“The loss of elegance is the gain of generality. Our cosmos does not need perfection to exist.”
“If we can never know all there is to know, we will always have an element of uncertainty about the natural world. There is no final unification to be attained, only better models to describe the physical reality we can measure. Even as we improve our tools and increase our knowledge, we also expand the base of our ignorance: the farther we can see the more there is to see. As a consequence, it is impossible to contemplate a point in history when we will know all there is to know.”
Recommended books: The Tao of Physics by Fritjof Capra, Six Easy Pieces by Richard Feynman, and 13 Things That Don’t Make Sense by Michael Brooks
A few photos from a visit to Boston’s Museum of Science with my son this weekend.
- Escalator innards.
There’s no app for that.
World’s largest collection of barf bags (many of which are politically-themed)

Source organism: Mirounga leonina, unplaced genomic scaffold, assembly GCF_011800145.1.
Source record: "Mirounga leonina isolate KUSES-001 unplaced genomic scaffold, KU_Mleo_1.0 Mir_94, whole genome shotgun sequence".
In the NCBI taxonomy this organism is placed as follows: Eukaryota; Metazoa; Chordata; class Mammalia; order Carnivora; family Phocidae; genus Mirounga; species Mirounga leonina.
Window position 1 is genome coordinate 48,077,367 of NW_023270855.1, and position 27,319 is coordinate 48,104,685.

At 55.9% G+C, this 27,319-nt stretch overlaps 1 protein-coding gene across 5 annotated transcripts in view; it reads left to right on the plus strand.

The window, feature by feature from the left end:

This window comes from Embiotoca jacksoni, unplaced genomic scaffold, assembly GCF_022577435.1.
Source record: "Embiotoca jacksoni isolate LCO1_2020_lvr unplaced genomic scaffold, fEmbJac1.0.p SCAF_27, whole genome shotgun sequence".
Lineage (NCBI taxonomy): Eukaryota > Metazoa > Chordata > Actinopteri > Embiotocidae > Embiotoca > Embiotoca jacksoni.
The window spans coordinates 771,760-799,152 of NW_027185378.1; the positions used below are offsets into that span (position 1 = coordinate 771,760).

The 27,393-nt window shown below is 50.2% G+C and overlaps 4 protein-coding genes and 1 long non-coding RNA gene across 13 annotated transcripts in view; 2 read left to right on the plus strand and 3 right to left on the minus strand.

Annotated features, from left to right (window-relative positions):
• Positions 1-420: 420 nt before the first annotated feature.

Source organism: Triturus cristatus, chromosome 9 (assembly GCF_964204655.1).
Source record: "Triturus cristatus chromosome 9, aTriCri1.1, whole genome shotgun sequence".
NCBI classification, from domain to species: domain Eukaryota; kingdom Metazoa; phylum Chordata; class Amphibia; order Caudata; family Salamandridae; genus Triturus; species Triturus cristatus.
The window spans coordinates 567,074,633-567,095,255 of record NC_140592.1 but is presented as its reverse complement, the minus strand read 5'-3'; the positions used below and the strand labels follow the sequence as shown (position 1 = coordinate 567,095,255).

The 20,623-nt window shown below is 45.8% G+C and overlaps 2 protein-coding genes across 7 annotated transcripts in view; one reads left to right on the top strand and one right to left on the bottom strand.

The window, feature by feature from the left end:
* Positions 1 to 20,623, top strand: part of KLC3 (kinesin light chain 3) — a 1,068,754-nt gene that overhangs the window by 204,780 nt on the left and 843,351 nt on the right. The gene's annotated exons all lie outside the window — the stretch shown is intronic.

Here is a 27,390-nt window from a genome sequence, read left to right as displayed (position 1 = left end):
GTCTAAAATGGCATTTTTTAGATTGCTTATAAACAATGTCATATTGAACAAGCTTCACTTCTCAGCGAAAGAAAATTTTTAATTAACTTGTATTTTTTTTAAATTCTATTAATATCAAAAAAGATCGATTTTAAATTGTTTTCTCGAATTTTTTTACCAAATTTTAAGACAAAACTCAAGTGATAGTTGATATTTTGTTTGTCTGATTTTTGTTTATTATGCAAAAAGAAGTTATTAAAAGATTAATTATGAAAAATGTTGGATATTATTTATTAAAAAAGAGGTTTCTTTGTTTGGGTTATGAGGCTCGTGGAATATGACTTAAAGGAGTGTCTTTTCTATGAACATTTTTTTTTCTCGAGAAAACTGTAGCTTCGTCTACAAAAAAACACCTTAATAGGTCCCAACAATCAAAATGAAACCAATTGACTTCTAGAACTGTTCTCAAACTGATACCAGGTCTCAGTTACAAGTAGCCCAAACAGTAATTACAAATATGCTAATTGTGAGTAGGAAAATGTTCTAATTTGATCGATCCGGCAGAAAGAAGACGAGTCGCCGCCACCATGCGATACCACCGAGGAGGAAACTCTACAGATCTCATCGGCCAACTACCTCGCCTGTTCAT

The ever so elusive Plastic Pink Lawn Flamingo (Pseudamingoflay plasticus)
Author: John F. Haught
Title: God After Darwin
Publication Info: Boulder, Colo. : Westview Press, 2000.
Summary/Review: This is a complicated book which I didn’t thoroughly comprehend so I may not be able to justice to it in a review. Nevertheless, it tackles an issue near and dear to me that is how to reconcile the theory of evolution with belief in God. I like the approach that puts aside the false dichotomy of science versus religion even if I don’t understand the science and biology behind it. There’s definitely a core idea that faith should be challenged to be deeper by the truth of evolution rather than denying the science or creating something like intelligent design. Definitely a work worth rereading.
Recommended books: Quarks, Chaos & Christianity: Questions to Science And Religion by John Polkinghorne and Reason for Hope: A Spiritual Journey by Jane Goodall.